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I am a JavaScript beginner. Here's a fictional example which isolates the functionality mentioned in the subject line. I hope to employ this functionality as part of a larger web application in the real world soon.

Live example here

An HTML5 page containing a simple form with one row:

<!doctype html>
<html lang="en">
    <meta charset="utf-8">
    <title>Add Elements to a Form</title>
    <!--[if lt IE 9]>
    <script src=""></script>
    <link rel="stylesheet" href="css/styles.css">
<div id="addrow">
    <label for="addnum">Add Rows:
    <input type="text" name="addnum" id="addnum" value="" size="2">
    <input type="button" name="addbtn" id="addbtn" value="Go!">
<fieldset id="lunches"> 
    <legend>Let's do Lunch</legend>
    <div class="formrow">
        <span>My </span>
        <select name="lunch[]" class="dropdown">
            <option value="">Select a lunch item</option>
            <option value="baloney">Baloney</option>
            <option value="yogurt">Yogurt</option>
            <option value="apple">Apple</option>
            <option value="cheese">Government Cheese</option>
        <span> has a </span>
        <select name="firstorlast[]" class="dropdown">
            <option value="first">First</option>
            <option value="second">Second</option>
        <span> name. It's</span>
        <input type="text" name="name[]" value="Specify a Name" size="20">

<script src="js/utilities.js"></script>
<script src="js/addelements.js"></script>

addelements.js which contains the functionality for adding and removing rows of input. Each added row will have a button which, when clicked, will delete the row from the form. The first row cannot and should not be deleted:

    window.onload = function() {
    'use strict';
    //U.addEvent is a cross-browser way to add an event handler to a DOM object.
    //U.$ is a shortcut to getElementById
    //Idea taken from Larry Ullman's "Modern Javascript: Develop and Design
    U.addEvent(U.$('addbtn'), 'click', addRows);

function addRows() {
    'use strict';
    var numRowsToAdd = U.$('addnum').value;
    for(var i = 0; i < numRowsToAdd; i++){

function addRow() {
    'use strict';
    var sourceNode = document.querySelector('.formrow');
    var newRow = sourceNode.cloneNode(true);
    //every row except the first row should have a delete button associated with it.
    var delButton = document.createElement('input');
    delButton.className = 'delbtn';
    delButton.type = 'button'; = 'delbtn';
    delButton.value = 'Delete This Row';
    U.addEvent(delButton, 'click', function() {removeRow(delButton)});
    var fieldset = U.$('lunches');

function removeRow(obj) {
    'use strict';
    var theRow = obj.parentNode;
    var theRowParent = theRow.parentNode;

relevant code from utilities.js:

    var U = {

    // For getting the document element by ID:
    $: function(id) {
        'use strict';
        if (typeof id == 'string') {
            return document.getElementById(id);

    addEvent: function(obj, type, fn) {
        'use strict';
        if (obj && obj.addEventListener) { // W3C
            obj.addEventListener(type, fn, false);
        } else if (obj && obj.attachEvent) { // Older IE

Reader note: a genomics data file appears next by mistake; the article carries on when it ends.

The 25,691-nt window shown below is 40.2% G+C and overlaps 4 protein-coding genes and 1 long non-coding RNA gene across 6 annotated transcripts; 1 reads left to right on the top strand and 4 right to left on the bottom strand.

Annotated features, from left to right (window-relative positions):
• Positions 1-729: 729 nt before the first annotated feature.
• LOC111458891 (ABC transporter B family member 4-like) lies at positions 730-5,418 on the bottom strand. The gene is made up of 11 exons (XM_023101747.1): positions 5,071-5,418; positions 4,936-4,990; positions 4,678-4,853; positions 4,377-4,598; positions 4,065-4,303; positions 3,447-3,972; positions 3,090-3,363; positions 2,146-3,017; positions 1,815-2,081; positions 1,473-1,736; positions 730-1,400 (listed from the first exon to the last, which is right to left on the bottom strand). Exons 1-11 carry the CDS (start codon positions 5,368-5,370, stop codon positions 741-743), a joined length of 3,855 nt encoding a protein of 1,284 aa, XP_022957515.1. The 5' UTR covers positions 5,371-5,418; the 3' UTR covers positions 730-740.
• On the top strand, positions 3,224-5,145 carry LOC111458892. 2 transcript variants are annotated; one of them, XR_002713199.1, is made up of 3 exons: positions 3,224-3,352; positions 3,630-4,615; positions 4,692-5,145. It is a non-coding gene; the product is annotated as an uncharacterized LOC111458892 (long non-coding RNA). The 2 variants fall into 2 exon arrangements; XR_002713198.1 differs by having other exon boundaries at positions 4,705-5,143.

obj.attachEvent('on' + type, fn);

If you copy and save these into the proper files with the proper path structure, it should work for you.

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up vote 2 down vote accepted

You should probably have a look at and make the first line non-selectable by HTML only.

It's done by making the first element selected, disabled and by adding a display:none.

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Thanks @Arne! That's very helpful. – DeeDee Jan 8 '13 at 14:48
As soon as I'm able to vote up your answer, I will. – DeeDee Jan 8 '13 at 17:28
@DeeDee I think you can accept it if you think it answered your question (tick box under the score). – Quentin Pradet Feb 18 '13 at 19:59

I would suggest using event delegation instead of adding event handlers to each 'Delete' button individually.

This can be done by attaching a click event listener to a parent element, then filtering the event target for a specified className.

For example, if we added a function U.on() as follows (and utilizing U.addEvent() that you already have):

!(function () {

'use strict';

 * helper function to delegate/attach DOM events
 * @param  {String}   root  selector for event root element
 * @param  {String}   event single event name
 * @param  {String}   child className of target element
 * @param  {Function} fn    event handler
function on(root, eventName, child, fn) {
    var to = document.querySelector(root);
    var handler = delegator(child, fn);
    U.addEvent(to, eventName, handler);

 * fires event handler if event target matches className
 * @param  {String}   className class to match
 * @param  {Function} fn        event handler to call
function delegator(className, fn) {
    return function (e) {
        if ( {
  , e);

U.on = on;


We could delegate all of the 'Delete' button click events to the parent form element, by doing to following:

on('#lunches', 'click', 'delbtn', function (e) {

This basically says, "If a click happens inside an element with the id lunches, and the click happened on an element with the class .delbtn, then call this function that I'm passing in as the last argument."

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